“We are all Greeks. Our laws, our literature, our religion, our art have their roots in Greece.”
So wrote the great English Romantic poet Shelley in "Hellas", his ode to the Greek uprising against Ottoman rule, which began March 25, 1821. His famous words capture the fierce philhellenism – love of Greece and its history - that swept Europe and the United States at the time.
If you happen to be visiting Athens on March 25, you’ll find the streets of the historic centre lined with Greek flags and patriotic crowds - just as they are every year - as Athenian families turn out in their thousands to commemorate the Greek War of Independence. During this hugely popular national holiday, the main festivity is a grand military parade from Syntagma Square, attended by the President of Greece and key members of the Greek Orthodox Church, and shadowed by jaunty school parades in Athens and all across the country. This stately procession generally kicks off at 11am and lasts for around 90 minutes. It proceeds down Panepistimiou Street, past graceful neoclassic landmarks like the Academy of Athens and the National Library, and ending in Omonia Square. If you want a good vantage, we recommend bagging your spot in Syntagma Square by 10am, or skip Syntagma and head straight for the prime viewing that's usually to be had outside the Attica department store.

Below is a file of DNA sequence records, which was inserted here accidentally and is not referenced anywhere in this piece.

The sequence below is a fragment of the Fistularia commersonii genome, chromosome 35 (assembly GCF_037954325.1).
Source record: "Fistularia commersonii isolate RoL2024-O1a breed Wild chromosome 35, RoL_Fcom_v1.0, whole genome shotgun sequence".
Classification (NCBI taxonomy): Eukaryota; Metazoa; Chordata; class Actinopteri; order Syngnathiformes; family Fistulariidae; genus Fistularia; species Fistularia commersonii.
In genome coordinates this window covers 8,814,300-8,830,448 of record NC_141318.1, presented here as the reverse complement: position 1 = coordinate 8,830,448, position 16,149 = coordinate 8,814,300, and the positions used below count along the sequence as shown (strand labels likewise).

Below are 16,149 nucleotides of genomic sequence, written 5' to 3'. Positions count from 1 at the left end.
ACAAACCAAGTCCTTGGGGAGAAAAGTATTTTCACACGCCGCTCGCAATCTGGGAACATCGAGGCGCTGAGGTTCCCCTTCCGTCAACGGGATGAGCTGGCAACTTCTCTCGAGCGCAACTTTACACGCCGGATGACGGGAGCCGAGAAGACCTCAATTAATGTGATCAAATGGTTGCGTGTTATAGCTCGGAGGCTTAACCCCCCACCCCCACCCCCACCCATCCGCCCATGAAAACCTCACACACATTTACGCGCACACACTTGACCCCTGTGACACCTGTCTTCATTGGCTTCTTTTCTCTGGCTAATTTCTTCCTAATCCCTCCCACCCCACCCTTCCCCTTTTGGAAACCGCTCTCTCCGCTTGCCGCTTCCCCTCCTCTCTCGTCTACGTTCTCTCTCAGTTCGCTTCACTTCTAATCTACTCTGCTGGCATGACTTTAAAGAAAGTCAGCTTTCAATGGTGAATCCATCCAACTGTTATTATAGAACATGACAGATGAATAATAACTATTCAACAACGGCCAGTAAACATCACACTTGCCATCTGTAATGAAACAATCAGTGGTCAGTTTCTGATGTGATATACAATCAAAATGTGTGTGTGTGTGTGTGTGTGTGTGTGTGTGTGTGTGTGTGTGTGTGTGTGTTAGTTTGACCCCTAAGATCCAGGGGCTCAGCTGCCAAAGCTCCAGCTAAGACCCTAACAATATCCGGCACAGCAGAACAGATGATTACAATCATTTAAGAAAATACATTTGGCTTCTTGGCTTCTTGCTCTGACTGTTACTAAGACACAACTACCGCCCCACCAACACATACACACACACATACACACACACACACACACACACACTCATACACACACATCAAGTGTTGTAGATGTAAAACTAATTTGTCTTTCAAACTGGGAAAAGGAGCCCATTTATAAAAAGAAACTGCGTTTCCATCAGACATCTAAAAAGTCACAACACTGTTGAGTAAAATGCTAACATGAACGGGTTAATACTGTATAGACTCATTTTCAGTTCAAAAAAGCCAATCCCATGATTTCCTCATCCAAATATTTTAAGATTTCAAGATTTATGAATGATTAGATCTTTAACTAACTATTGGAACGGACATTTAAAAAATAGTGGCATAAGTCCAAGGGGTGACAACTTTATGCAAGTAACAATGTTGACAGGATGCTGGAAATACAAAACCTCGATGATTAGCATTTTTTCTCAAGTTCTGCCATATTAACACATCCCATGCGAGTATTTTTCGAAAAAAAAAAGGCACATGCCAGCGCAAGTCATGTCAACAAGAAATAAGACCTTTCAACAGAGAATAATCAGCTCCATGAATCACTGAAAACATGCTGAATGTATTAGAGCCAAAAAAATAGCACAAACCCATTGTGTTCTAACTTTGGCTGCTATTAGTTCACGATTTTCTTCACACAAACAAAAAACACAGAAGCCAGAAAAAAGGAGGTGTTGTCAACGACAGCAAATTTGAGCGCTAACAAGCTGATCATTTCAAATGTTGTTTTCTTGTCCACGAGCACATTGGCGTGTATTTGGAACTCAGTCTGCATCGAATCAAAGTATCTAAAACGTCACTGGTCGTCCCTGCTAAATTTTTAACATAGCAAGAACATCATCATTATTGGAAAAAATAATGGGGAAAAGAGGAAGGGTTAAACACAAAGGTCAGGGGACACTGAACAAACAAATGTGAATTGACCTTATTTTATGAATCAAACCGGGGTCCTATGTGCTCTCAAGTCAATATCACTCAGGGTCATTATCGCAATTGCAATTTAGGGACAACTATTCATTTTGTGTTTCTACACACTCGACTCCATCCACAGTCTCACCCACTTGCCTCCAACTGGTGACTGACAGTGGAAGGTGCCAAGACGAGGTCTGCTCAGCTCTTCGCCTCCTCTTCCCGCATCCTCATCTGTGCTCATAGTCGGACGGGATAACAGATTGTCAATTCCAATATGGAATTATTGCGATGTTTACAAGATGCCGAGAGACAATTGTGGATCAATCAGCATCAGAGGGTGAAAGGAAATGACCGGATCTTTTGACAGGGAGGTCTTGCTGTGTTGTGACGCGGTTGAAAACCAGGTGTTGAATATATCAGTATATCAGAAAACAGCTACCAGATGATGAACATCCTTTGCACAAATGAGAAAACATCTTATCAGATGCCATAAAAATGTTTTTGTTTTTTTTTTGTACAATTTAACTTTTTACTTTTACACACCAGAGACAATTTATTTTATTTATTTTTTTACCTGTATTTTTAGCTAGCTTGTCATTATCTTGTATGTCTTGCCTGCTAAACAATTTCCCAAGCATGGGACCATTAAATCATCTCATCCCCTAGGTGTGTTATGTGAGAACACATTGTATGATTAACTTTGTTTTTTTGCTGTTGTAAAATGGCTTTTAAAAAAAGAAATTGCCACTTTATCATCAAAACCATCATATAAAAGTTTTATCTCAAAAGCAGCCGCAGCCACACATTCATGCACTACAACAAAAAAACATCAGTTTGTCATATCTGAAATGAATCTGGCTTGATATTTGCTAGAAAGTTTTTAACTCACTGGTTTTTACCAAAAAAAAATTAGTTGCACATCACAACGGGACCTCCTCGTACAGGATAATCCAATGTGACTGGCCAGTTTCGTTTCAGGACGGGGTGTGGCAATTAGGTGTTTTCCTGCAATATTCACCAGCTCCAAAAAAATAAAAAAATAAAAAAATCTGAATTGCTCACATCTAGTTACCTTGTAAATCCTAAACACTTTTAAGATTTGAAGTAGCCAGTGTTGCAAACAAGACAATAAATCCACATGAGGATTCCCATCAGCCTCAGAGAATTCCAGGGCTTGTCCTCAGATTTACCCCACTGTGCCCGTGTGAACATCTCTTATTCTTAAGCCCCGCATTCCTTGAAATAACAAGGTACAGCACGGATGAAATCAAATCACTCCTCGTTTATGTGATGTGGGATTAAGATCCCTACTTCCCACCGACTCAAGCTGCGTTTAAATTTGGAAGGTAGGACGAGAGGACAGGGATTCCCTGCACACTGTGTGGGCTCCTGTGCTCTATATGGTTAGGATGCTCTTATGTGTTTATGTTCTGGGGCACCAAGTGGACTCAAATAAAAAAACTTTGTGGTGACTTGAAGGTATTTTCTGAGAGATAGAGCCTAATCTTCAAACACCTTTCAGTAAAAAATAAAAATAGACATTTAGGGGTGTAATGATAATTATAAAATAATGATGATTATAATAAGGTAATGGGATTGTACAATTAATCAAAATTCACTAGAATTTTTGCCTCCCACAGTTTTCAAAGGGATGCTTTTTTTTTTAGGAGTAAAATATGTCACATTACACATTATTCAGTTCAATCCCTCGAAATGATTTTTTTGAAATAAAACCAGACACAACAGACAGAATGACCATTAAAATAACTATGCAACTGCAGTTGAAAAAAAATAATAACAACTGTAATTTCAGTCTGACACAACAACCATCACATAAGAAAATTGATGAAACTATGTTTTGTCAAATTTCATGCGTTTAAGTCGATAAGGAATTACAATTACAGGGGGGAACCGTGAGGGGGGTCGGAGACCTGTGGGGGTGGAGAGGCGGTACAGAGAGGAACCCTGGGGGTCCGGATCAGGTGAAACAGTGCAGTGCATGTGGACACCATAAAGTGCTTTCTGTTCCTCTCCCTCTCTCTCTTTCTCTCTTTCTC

At some point, amid all the pomp and pageantry, you’re sure to notice the unmistakable aroma of frying fish. Follow your nose. It’s your chance to sample a delicious Greek Independence Day tradition known as bakaliaros skordalia - a fried salted cod with a garlic sauce made of potato and olive oil. Tavernas and food vendors across town will be dishing up this fishy treat that’s also linked to the Greek Orthodox religious observance of The Annunciation on March 25 (the day when the Virgin Mary learned she would bear the Son of God).